Since the British colony of Burma gained independence in 1948, the country now known as Myanmar has been plagued by a series of civil wars, military coups, and human rights abuses, which helped politicians put restrictive gun control laws in place that make it impossible for the average citizen to legally possess a firearm. The civilian government ousted in the latest military coup back on February 1st is now calling for a change to the country’s laws and a recognition of the right of self-defense, but obviously that’s not going to happen as long as the country’s military is calling (and taking) the shots.
There are a small number of armed ethnic groups in Myanmar/Burma that have been fighting for independence (or waging a guerrilla war against the ruling governments, in some cases for decades, including the Kachin Independence Organization/Army in the country’s northern provinces, and as the military slaughters of civilians continues, the KIA/O and other groups are fighting back.
The spike in fighting in Kachin has happened as the military has stepped up its use of lethal force, violence and threats against civilians calling for the restoration of democracy in cities and towns across the country.
Army chief Min Aung Hlaing, who led the coup, said on Tuesday that the protests had “turned into riots and violence,” according to a state media report.
He also said the police force “was assigned duties to subdue the protests according to democratic norms by exercising utmost restraint,” and the Tatmadaw was “helping the police troops as rearguards in required places to solve the difficulties and obstacles”.
The shooting, he said, “had to disperse the protesters, resulting in some security forces and protesters’ casualties.”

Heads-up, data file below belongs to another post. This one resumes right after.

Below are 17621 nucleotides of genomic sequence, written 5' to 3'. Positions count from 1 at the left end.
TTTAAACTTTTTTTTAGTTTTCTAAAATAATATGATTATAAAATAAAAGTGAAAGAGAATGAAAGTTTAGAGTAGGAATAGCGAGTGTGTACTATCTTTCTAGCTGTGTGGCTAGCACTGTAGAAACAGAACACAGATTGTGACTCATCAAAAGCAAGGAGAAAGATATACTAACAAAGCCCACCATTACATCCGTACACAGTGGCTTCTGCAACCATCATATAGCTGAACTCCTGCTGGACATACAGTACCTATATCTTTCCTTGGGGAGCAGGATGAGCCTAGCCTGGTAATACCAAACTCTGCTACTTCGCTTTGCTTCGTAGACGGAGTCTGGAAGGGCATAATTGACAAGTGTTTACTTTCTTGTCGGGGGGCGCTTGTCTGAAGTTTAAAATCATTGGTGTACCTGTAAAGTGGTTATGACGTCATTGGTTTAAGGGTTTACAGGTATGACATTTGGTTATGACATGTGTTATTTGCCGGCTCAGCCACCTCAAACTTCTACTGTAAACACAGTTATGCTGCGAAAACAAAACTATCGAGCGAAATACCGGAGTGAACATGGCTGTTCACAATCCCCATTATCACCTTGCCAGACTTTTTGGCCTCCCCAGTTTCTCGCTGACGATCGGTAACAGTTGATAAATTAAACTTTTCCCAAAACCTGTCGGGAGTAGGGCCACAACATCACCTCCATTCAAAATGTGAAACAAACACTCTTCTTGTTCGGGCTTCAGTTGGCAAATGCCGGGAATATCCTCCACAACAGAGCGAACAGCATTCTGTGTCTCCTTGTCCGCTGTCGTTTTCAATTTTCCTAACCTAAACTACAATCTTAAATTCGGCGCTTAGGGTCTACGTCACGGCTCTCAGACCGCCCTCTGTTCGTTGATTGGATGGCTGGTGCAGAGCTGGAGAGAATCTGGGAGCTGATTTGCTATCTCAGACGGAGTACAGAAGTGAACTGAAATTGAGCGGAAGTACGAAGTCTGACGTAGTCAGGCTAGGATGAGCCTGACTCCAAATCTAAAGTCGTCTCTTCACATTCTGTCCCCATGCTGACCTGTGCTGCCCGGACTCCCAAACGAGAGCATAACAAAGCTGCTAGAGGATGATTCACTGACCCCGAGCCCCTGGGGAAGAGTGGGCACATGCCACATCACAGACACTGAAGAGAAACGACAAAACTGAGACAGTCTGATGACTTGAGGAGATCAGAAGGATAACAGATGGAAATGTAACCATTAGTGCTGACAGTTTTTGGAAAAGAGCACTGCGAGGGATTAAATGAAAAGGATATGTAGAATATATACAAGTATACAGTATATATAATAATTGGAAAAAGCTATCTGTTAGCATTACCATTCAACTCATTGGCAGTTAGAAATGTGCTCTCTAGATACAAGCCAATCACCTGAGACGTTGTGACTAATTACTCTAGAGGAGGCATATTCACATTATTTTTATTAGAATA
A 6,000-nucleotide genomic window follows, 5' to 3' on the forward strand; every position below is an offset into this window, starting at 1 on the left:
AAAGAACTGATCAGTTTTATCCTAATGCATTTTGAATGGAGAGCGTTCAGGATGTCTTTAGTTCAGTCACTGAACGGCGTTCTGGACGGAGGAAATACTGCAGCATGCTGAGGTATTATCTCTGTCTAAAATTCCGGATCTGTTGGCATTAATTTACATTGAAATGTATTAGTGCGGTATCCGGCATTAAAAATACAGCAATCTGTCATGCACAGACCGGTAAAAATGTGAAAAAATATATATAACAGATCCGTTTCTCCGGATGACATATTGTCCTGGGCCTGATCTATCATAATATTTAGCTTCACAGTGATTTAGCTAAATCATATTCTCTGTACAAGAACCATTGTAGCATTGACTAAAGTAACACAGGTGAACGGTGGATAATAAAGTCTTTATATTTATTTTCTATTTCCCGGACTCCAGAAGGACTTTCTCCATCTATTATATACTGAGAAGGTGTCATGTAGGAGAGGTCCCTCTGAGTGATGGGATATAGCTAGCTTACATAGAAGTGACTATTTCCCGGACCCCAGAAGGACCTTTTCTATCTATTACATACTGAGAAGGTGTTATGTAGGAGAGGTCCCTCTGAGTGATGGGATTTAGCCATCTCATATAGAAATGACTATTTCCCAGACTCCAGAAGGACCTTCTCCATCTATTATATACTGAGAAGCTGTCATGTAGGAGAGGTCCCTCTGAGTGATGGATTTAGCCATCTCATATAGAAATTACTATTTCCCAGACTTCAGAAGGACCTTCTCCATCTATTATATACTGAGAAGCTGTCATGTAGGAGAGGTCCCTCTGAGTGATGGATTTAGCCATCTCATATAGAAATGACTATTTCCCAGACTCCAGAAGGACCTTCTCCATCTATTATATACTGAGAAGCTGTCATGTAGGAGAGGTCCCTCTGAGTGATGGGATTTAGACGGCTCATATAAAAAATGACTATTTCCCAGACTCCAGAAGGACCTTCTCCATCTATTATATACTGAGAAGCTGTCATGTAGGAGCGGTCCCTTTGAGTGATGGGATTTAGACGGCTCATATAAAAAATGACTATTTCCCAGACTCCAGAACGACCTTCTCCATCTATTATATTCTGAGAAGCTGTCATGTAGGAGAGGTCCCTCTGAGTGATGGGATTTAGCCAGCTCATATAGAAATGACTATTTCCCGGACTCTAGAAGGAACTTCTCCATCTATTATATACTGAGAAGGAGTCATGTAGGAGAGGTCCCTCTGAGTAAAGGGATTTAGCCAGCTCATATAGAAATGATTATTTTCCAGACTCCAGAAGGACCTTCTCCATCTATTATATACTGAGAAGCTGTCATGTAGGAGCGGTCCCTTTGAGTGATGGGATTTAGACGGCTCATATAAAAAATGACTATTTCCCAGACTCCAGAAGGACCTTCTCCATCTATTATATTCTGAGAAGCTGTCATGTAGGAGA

In Kachin, on March 8, police and soldiers opened fire into crowds of protesters in front of a Catholic cathedral in Myitkyina, killing two, minutes after a nun pleaded with the officers and troops to show mercy.
With the military engaging in murderous acts like these, it shouldn’t come as a surprise that many of the armed ethnic groups are siding with pro-democracy protesters. In fact, an army of Karens is now helping to protect protesters in several cities.
On February 14, the Karen National Union, a prominent ethnic armed group near the border with Thailand, announced its support for the pro-democracy protest movement and that it would help and protect all ethnic people who protested against the coup; it has since provided security by accompanying protesters on the streets.
In Kachin, pro-KIO/A rallies have taken place in at least three townships since March 12, including in the state capital and have been attended by people from diverse ethnic groups, a journalist who was there told Al Jazeera.
Colonel Naw Bu, the head of the KIO Information Department, told Al Jazeera the KIO/A would not retaliate for individual attacks against people in Kachin, and that it wanted to protect everyone in the country.
“Protesters are being killed not only in Kachin State, but also in lower Burma,” he said. “When we say protect the people, we mean the people of our country.”
“If the military shoots, beats, persecutes and tortures the people, we, KIO as an armed group, will find a way to protect the people,” he added, but qualified that “We don’t want to solve this issue using weapons; we prefer peaceful negotiation.”
Peaceful negotiation is always preferable to armed conflict, but armed conflict is preferable to the slaughter of unarmed civilians. With Myanmar’s military committed to putting down these protests with lethal force, a call to arms for average citizens is growing louder and more intense.
A Kachin youth in Myitkyina told Al Jazeera he believed now was the “right time” for armed resistance for the country, and that it was “the time for the KIO/A to stand with the people.” “If we don’t want to live under military dictatorship, we all have to fight against it,” he said.
Self-defense is a human right, and while I’d love to see some semblance of democracy restored in Myanmar without civil war breaking out, that option may not be on the table. When unarmed civilians are being gunned down by their government simply for protesting the military’s seizure of power, no one should be shocked or surprised by the fact that a growing number of people are choosing to fight back. I just can’t help but wonder if the military coup would have even been attempted if the vast majority of the Myanmar people hadn’t already been disarmed thanks to the country’s restrictive gun control laws.
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